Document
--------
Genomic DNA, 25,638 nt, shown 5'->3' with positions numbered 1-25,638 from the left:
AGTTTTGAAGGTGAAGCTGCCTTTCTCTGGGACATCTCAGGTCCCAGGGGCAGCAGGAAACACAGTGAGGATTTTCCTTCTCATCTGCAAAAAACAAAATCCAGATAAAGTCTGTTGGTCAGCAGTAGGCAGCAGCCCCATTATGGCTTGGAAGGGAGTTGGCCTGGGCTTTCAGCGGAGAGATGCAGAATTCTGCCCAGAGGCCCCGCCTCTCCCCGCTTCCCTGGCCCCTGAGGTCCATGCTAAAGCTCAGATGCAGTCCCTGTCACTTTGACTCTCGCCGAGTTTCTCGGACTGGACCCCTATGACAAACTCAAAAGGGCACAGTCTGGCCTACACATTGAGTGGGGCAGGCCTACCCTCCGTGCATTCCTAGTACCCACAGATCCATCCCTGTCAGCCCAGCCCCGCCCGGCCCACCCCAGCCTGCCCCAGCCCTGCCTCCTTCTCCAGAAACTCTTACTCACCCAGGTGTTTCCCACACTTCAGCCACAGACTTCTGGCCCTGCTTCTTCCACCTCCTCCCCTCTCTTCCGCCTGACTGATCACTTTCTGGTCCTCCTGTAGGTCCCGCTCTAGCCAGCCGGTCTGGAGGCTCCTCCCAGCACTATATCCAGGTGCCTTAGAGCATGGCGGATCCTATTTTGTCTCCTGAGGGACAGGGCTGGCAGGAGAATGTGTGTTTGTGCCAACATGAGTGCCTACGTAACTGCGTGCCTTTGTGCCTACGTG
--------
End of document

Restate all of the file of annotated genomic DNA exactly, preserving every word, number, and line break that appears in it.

Genomic DNA, 25,638 nt, shown 5'->3' with positions numbered 1-25,638 from the left:
AGTTTTGAAGGTGAAGCTGCCTTTCTCTGGGACATCTCAGGTCCCAGGGGCAGCAGGAAACACAGTGAGGATTTTCCTTCTCATCTGCAAAAAACAAAATCCAGATAAAGTCTGTTGGTCAGCAGTAGGCAGCAGCCCCATTATGGCTTGGAAGGGAGTTGGCCTGGGCTTTCAGCGGAGAGATGCAGAATTCTGCCCAGAGGCCCCGCCTCTCCCCGCTTCCCTGGCCCCTGAGGTCCATGCTAAAGCTCAGATGCAGTCCCTGTCACTTTGACTCTCGCCGAGTTTCTCGGACTGGACCCCTATGACAAACTCAAAAGGGCACAGTCTGGCCTACACATTGAGTGGGGCAGGCCTACCCTCCGTGCATTCCTAGTACCCACAGATCCATCCCTGTCAGCCCAGCCCCGCCCGGCCCACCCCAGCCTGCCCCAGCCCTGCCTCCTTCTCCAGAAACTCTTACTCACCCAGGTGTTTCCCACACTTCAGCCACAGACTTCTGGCCCTGCTTCTTCCACCTCCTCCCCTCTCTTCCGCCTGACTGATCACTTTCTGGTCCTCCTGTAGGTCCCGCTCTAGCCAGCCGGTCTGGAGGCTCCTCCCAGCACTATATCCAGGTGCCTTAGAGCATGGCGGATCCTATTTTGTCTCCTGAGGGACAGGGCTGGCAGGAGAATGTGTGTTTGTGCCAACATGAGTGCCTACGTAACTGCGTGCCTTTGTGCCTACGTG